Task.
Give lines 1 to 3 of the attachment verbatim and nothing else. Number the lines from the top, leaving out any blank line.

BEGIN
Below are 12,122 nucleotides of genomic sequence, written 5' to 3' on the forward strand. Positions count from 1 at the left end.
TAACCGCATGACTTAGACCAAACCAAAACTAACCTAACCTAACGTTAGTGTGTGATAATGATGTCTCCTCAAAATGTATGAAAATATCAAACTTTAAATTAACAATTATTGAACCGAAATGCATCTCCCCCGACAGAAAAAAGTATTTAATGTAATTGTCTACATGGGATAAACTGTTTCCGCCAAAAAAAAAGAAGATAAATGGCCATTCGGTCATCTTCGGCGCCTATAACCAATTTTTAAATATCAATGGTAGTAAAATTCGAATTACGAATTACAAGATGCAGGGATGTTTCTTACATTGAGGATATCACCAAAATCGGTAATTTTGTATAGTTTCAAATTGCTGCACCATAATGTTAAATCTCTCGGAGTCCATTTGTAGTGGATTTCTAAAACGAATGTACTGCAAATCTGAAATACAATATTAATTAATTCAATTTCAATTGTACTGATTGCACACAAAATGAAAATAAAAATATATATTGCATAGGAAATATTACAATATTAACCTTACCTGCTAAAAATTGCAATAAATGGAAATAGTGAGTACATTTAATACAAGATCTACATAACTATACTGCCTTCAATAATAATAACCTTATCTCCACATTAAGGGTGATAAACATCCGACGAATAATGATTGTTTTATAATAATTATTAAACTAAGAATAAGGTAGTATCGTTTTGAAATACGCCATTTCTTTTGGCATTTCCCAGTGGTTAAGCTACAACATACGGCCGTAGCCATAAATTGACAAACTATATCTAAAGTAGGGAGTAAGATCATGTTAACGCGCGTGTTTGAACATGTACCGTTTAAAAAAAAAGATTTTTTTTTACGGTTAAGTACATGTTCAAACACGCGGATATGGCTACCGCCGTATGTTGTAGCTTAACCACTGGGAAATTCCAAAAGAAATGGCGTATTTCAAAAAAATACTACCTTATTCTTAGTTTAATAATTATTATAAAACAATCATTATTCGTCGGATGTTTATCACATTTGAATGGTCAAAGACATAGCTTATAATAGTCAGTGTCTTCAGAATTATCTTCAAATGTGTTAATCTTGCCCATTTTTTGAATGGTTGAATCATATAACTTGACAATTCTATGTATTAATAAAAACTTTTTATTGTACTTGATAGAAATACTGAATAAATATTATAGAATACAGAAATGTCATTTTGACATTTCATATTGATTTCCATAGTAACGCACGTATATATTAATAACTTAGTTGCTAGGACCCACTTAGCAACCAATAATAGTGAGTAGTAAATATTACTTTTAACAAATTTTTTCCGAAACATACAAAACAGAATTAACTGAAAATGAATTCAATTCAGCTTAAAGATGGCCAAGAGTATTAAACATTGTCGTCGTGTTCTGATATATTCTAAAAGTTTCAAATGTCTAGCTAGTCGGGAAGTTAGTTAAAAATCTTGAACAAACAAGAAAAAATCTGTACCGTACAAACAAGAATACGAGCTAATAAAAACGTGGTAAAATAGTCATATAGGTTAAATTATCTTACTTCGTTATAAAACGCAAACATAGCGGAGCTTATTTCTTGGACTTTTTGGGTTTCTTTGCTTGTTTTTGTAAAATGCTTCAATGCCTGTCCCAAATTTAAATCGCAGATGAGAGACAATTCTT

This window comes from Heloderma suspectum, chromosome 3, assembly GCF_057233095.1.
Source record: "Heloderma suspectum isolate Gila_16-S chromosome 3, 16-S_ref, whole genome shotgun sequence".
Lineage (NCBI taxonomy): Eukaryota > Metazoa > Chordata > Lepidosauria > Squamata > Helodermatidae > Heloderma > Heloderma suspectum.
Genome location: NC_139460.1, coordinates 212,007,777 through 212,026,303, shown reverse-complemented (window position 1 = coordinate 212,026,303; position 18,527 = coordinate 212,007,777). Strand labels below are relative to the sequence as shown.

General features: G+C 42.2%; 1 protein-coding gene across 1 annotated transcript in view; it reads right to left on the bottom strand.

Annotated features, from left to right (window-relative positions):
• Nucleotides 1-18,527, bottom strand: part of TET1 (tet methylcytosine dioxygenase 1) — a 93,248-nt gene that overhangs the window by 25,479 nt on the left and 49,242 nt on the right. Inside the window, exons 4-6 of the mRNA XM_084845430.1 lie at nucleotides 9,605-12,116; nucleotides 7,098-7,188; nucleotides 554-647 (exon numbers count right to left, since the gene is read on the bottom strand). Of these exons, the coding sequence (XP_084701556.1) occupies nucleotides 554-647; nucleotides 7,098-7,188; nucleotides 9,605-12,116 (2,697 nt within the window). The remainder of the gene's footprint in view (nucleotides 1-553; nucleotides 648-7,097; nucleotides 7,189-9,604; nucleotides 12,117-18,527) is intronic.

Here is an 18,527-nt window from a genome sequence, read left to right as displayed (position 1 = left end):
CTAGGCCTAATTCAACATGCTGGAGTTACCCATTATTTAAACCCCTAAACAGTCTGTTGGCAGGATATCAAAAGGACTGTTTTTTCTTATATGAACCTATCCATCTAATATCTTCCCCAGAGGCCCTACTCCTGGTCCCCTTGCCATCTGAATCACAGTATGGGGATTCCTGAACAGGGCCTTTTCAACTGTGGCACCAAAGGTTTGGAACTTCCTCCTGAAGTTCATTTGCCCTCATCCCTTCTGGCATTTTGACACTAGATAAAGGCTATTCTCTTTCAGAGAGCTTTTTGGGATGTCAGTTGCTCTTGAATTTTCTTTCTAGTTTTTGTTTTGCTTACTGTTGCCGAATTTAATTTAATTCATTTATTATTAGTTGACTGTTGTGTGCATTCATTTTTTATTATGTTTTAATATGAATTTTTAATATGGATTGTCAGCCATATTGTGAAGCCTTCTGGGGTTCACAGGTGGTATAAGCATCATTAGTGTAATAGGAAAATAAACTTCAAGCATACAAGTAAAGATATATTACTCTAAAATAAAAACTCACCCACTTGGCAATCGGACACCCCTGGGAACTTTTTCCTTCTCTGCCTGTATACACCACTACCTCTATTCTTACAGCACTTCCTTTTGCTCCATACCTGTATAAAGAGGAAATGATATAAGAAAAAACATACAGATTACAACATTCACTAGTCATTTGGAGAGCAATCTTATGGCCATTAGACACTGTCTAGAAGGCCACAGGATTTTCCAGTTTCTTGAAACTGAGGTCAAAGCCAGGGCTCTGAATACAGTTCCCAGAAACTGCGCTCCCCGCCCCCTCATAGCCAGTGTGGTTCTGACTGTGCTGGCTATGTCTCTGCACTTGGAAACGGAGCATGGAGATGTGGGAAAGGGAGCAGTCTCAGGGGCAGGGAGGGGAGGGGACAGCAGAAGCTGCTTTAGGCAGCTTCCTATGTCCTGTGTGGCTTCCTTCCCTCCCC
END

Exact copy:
Below are 12,122 nucleotides of genomic sequence, written 5' to 3' on the forward strand. Positions count from 1 at the left end.
TAACCGCATGACTTAGACCAAACCAAAACTAACCTAACCTAACGTTAGTGTGTGATAATGATGTCTCCTCAAAATGTATGAAAATATCAAACTTTAAATTAACAATTATTGAACCGAAATGCATCTCCCCCGACAGAAAAAAGTATTTAATGTAATTGTCTACATGGGATAAACTGTTTCCGCCAAAAAAAAAGAAGATAAATGGCCATTCGGTCATCTTCGGCGCCTATAACCAATTTTTAAATATCAATGGTAGTAAAATTCGAATTACGAATTACAAGATGCAGGGATGTTTCTTACATTGAGGATATCACCAAAATCGGTAATTTTGTATAGTTTCAAATTGCTGCACCATAATGTTAAATCTCTCGGAGTCCATTTGTAGTGGATTTCTAAAACGAATGTACTGCAAATCTGAAATACAATATTAATTAATTCAATTTCAATTGTACTGATTGCACACAAAATGAAAATAAAAATATATATTGCATAGGAAATATTACAATATTAACCTTACCTGCTAAAAATTGCAATAAATGGAAATAGTGAGTACATTTAATACAAGATCTACATAACTATACTGCCTTCAATAATAATAACCTTATCTCCACATTAAGGGTGATAAACATCCGACGAATAATGATTGTTTTATAATAATTATTAAACTAAGAATAAGGTAGTATCGTTTTGAAATACGCCATTTCTTTTGGCATTTCCCAGTGGTTAAGCTACAACATACGGCCGTAGCCATAAATTGACAAACTATATCTAAAGTAGGGAGTAAGATCATGTTAACGCGCGTGTTTGAACATGTACCGTTTAAAAAAAAAGATTTTTTTTTACGGTTAAGTACATGTTCAAACACGCGGATATGGCTACCGCCGTATGTTGTAGCTTAACCACTGGGAAATTCCAAAAGAAATGGCGTATTTCAAAAAAATACTACCTTATTCTTAGTTTAATAATTATTATAAAACAATCATTATTCGTCGGATGTTTATCACATTTGAATGGTCAAAGACATAGCTTATAATAGTCAGTGTCTTCAGAATTATCTTCAAATGTGTTAATCTTGCCCATTTTTTGAATGGTTGAATCATATAACTTGACAATTCTATGTATTAATAAAAACTTTTTATTGTACTTGATAGAAATACTGAATAAATATTATAGAATACAGAAATGTCATTTTGACATTTCATATTGATTTCCATAGTAACGCACGTATATATTAATAACTTAGTTGCTAGGACCCACTTAGCAACCAATAATAGTGAGTAGTAAATATTACTTTTAACAAATTTTTTCCGAAACATACAAAACAGAATTAACTGAAAATGAATTCAATTCAGCTTAAAGATGGCCAAGAGTATTAAACATTGTCGTCGTGTTCTGATATATTCTAAAAGTTTCAAATGTCTAGCTAGTCGGGAAGTTAGTTAAAAATCTTGAACAAACAAGAAAAAATCTGTACCGTACAAACAAGAATACGAGCTAATAAAAACGTGGTAAAATAGTCATATAGGTTAAATTATCTTACTTCGTTATAAAACGCAAACATAGCGGAGCTTATTTCTTGGACTTTTTGGGTTTCTTTGCTTGTTTTTGTAAAATGCTTCAATGCCTGTCCCAAATTTAAATCGCAGATGAGAGACAATTCTT

This window comes from Heloderma suspectum, chromosome 3, assembly GCF_057233095.1.